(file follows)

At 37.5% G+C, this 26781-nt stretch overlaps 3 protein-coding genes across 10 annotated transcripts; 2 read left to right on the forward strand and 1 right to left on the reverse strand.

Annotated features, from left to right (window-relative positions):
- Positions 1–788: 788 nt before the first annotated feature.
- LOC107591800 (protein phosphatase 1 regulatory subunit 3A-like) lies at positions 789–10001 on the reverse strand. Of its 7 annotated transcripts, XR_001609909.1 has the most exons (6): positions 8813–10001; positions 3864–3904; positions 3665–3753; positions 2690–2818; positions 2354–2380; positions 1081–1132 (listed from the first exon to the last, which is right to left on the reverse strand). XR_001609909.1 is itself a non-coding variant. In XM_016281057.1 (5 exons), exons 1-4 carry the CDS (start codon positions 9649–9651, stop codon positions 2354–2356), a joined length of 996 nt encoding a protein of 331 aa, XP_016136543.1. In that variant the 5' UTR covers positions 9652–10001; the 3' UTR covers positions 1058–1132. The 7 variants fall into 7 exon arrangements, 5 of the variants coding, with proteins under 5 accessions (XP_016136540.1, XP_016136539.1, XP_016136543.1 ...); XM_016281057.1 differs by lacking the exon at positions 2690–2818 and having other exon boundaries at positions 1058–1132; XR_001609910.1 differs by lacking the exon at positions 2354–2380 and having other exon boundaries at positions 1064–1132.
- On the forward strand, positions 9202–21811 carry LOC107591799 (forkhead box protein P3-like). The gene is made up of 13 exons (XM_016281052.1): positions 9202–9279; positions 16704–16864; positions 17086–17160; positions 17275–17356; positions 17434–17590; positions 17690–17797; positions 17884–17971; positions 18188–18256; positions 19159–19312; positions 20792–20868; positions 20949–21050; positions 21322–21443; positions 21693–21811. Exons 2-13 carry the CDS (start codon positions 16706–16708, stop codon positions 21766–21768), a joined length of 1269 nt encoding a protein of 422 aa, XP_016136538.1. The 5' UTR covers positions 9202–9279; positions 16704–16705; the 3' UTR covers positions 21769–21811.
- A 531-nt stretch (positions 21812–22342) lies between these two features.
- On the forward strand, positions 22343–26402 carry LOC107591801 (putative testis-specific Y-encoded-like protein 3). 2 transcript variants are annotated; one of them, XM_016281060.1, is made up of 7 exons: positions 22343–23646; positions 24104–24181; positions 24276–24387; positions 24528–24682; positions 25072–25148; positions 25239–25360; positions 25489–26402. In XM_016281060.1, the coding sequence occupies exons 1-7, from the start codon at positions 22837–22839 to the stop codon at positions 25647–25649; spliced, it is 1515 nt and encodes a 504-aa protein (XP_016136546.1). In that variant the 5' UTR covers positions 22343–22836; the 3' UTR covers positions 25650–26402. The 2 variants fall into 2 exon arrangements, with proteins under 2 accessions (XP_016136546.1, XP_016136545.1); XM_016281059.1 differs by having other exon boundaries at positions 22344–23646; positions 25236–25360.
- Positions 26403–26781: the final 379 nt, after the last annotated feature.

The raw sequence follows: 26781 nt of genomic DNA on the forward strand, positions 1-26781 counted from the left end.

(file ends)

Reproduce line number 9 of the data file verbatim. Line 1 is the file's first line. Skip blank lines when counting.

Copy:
The raw sequence follows: 26781 nt of genomic DNA on the forward strand, positions 1-26781 counted from the left end.